Re: Online Self-Archiving: Distinguishing the Optimal from the Optional

From: Andrew Odlyzko <odlyzko_at_DTC.UMN.EDU>
Date: Wed, 11 Dec 2002 07:30:49 -0600

> On Wed Dec 11, Arthur P. Smith wrote:


   Going back to my original question - does anybody have any numbers that
   might corroborate or refute the assertion that the cause of the "serials
   crisis" is the increase in world-wide research funding, and particularly
   (at least for physics) the increase outside the US? Is there some clear
   measure of total publication expense relative to research dollars that
   could be looked at? I'd be interested in seeing numbers, both for
   physics and other fields.


At a certain level, the "serials crisis" is definitely caused by
an increase in the volume of publications (which in turn is closely
correlated to the increase in the number of researchers). Since
1950, these numbers have gone up approximately 10-fold. (There
is a lot of data on this subject. I am traveling right now and
have limited access to email and to my data collections, but I do
present some statistics in my 1994 paper "Tragic loss or good
riddance? The impending demise of traditional scholarly journals,"
available at <>.)
However, the decline in the US share of worldwide research (and
publications) has not been dramatic. US alone had close to a
10-fold growth in its R&D establishment and publications.

There is also data showing that publication expenses have gone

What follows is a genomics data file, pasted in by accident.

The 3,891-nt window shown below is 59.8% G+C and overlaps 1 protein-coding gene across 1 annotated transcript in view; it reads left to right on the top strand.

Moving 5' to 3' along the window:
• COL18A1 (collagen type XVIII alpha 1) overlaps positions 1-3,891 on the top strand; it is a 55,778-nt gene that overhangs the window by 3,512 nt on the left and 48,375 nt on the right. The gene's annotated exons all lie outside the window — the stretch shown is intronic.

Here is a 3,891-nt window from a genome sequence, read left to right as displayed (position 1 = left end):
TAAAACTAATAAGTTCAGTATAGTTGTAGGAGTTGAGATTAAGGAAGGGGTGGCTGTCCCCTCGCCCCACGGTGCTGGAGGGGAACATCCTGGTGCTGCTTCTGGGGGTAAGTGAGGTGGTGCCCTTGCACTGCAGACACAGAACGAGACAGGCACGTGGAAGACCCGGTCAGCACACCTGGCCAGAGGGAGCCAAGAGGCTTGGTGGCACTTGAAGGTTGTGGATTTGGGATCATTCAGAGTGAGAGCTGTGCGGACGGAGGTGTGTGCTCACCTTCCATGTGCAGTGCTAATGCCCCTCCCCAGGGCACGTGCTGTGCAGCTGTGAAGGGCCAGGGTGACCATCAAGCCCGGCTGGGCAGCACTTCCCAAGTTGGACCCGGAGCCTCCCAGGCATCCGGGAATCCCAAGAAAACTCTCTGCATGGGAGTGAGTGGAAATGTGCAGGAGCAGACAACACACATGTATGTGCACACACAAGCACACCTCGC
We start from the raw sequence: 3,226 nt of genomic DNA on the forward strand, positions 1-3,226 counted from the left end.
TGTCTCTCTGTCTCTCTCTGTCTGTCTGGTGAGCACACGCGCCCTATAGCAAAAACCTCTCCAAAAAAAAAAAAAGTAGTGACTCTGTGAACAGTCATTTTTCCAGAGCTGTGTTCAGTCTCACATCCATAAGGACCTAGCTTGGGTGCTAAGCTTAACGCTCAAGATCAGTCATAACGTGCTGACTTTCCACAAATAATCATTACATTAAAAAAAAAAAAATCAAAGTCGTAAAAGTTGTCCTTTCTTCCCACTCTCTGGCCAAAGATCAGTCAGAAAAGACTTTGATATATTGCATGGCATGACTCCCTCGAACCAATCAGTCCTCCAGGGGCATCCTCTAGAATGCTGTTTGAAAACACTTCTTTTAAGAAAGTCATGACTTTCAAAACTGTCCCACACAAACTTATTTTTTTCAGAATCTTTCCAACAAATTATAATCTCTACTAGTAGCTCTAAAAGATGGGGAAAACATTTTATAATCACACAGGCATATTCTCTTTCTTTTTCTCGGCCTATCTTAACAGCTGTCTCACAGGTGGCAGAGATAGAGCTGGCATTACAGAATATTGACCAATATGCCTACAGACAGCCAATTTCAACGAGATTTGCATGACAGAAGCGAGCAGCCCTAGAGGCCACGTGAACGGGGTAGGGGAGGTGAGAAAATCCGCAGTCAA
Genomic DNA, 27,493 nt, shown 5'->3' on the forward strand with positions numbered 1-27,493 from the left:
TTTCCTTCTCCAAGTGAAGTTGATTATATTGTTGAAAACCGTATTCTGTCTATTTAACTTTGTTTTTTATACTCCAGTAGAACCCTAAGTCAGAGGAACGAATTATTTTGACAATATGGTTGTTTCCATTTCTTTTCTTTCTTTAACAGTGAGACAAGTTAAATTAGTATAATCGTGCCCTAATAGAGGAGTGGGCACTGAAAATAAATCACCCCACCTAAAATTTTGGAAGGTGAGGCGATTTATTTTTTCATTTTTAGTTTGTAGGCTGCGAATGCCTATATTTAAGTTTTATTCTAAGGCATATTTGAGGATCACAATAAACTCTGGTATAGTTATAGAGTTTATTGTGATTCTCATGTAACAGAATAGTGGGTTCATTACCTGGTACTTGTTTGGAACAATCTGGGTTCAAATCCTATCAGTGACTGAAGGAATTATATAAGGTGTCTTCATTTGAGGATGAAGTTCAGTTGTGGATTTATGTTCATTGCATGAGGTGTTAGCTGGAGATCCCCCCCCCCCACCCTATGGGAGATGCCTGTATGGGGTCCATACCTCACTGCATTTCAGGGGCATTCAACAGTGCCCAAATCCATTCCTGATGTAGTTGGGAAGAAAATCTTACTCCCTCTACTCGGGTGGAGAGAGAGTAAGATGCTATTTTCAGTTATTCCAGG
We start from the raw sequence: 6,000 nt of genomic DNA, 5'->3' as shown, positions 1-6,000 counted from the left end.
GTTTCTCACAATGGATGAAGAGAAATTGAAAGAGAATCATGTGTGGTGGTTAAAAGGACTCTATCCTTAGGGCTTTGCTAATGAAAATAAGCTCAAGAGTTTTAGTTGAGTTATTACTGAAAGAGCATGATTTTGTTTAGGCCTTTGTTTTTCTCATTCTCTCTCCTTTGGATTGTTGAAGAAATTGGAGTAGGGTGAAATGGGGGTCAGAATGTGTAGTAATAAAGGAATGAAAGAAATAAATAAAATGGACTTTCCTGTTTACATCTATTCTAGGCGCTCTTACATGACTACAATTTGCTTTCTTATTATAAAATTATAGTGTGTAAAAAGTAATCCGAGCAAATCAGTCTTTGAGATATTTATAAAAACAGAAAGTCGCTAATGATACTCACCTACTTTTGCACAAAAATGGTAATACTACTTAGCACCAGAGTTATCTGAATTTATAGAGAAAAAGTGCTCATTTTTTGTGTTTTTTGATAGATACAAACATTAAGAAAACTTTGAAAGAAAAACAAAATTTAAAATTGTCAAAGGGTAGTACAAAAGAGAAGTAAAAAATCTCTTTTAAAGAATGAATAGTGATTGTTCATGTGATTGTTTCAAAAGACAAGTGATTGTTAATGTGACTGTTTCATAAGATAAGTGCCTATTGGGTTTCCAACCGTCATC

down as a fraction of total R&D expenditures. (One can look
at the ARL statistics, for example, and compare them to the
figures compiled by NSF for total federal research funding, say,
both easily available online.) The issue is how to interpret
that. Here is a quote from "Tragic loss or good riddance ...":

  University libraries have already lost some of their importance.
  Spending on libraries has been increasing rapidly, much faster than
  inflation. Still, Albert Henderson has pointed out that over the last
  25 years, the fraction of budgets of research universities in the US
  that are devoted to libraries has declined from 6% to 3%. One could
  therefore argue that everything would be fine with scholarly
  publishing if only libraries regained their "rightful share" of
  university budgets. My opinion is that this is unrealistic, and that
  the decline in the relative share of resources devoted to libraries
  resulted from their decreasing importance. The increasing
  availability of phone, fax, email, interlibrary loan, and other
  methods of obtaining information, and the inability of any single
  library to satisfy scholars' needs, may mean that scholars do not need
  the library as much, and as a result do not fight for it. In the best
  of all possible worlds, there would be resources to acquire
  everything, but in practice, choices have to be made, and at some
  level in the university power structure, libraries compete for money
  with faculty salaries, student scholarships, and so on. That
  libraries have been losing this competition probably means that they
  have already lost some of their constituency, and will have to change.

Received on Wed Dec 11 2002 - 13:30:49 GMT

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